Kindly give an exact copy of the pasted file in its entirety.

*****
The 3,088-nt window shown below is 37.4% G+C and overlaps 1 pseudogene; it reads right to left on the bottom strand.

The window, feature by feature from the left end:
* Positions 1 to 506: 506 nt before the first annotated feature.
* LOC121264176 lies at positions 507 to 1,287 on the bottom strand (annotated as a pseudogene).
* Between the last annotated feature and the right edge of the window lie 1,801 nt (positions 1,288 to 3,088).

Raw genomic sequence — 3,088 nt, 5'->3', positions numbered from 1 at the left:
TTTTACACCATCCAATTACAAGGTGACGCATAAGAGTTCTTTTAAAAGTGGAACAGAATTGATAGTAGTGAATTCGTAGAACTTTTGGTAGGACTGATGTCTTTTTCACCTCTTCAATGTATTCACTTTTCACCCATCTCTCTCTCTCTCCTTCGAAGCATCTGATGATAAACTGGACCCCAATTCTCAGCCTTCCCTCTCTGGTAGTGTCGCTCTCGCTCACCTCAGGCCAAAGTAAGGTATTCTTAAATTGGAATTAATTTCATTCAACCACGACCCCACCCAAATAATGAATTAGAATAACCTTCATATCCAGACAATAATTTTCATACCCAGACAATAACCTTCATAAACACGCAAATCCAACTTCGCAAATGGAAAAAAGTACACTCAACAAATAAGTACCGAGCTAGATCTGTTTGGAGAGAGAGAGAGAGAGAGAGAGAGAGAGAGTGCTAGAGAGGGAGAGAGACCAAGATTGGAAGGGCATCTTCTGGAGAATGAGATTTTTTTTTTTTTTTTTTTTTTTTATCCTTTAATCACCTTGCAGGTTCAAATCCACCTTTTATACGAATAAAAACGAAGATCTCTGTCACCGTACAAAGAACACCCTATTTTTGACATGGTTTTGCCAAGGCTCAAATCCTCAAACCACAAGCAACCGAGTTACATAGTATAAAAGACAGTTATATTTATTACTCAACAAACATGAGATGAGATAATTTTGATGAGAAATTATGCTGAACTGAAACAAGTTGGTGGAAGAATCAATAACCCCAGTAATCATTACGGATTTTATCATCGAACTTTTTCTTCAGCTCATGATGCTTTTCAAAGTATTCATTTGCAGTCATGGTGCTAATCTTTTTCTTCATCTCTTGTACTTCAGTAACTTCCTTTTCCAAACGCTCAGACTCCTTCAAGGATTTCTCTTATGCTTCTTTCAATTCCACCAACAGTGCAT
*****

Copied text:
The 3,088-nt window shown below is 37.4% G+C and overlaps 1 pseudogene; it reads right to left on the bottom strand.

The window, feature by feature from the left end:
* Positions 1 to 506: 506 nt before the first annotated feature.
* LOC121264176 lies at positions 507 to 1,287 on the bottom strand (annotated as a pseudogene).
* Between the last annotated feature and the right edge of the window lie 1,801 nt (positions 1,288 to 3,088).

Raw genomic sequence — 3,088 nt, 5'->3', positions numbered from 1 at the left:
TTTTACACCATCCAATTACAAGGTGACGCATAAGAGTTCTTTTAAAAGTGGAACAGAATTGATAGTAGTGAATTCGTAGAACTTTTGGTAGGACTGATGTCTTTTTCACCTCTTCAATGTATTCACTTTTCACCCATCTCTCTCTCTCTCCTTCGAAGCATCTGATGATAAACTGGACCCCAATTCTCAGCCTTCCCTCTCTGGTAGTGTCGCTCTCGCTCACCTCAGGCCAAAGTAAGGTATTCTTAAATTGGAATTAATTTCATTCAACCACGACCCCACCCAAATAATGAATTAGAATAACCTTCATATCCAGACAATAATTTTCATACCCAGACAATAACCTTCATAAACACGCAAATCCAACTTCGCAAATGGAAAAAAGTACACTCAACAAATAAGTACCGAGCTAGATCTGTTTGGAGAGAGAGAGAGAGAGAGAGAGAGAGAGAGTGCTAGAGAGGGAGAGAGACCAAGATTGGAAGGGCATCTTCTGGAGAATGAGATTTTTTTTTTTTTTTTTTTTTTTTATCCTTTAATCACCTTGCAGGTTCAAATCCACCTTTTATACGAATAAAAACGAAGATCTCTGTCACCGTACAAAGAACACCCTATTTTTGACATGGTTTTGCCAAGGCTCAAATCCTCAAACCACAAGCAACCGAGTTACATAGTATAAAAGACAGTTATATTTATTACTCAACAAACATGAGATGAGATAATTTTGATGAGAAATTATGCTGAACTGAAACAAGTTGGTGGAAGAATCAATAACCCCAGTAATCATTACGGATTTTATCATCGAACTTTTTCTTCAGCTCATGATGCTTTTCAAAGTATTCATTTGCAGTCATGGTGCTAATCTTTTTCTTCATCTCTTGTACTTCAGTAACTTCCTTTTCCAAACGCTCAGACTCCTTCAAGGATTTCTCTTATGCTTCTTTCAATTCCACCAACAGTGCAT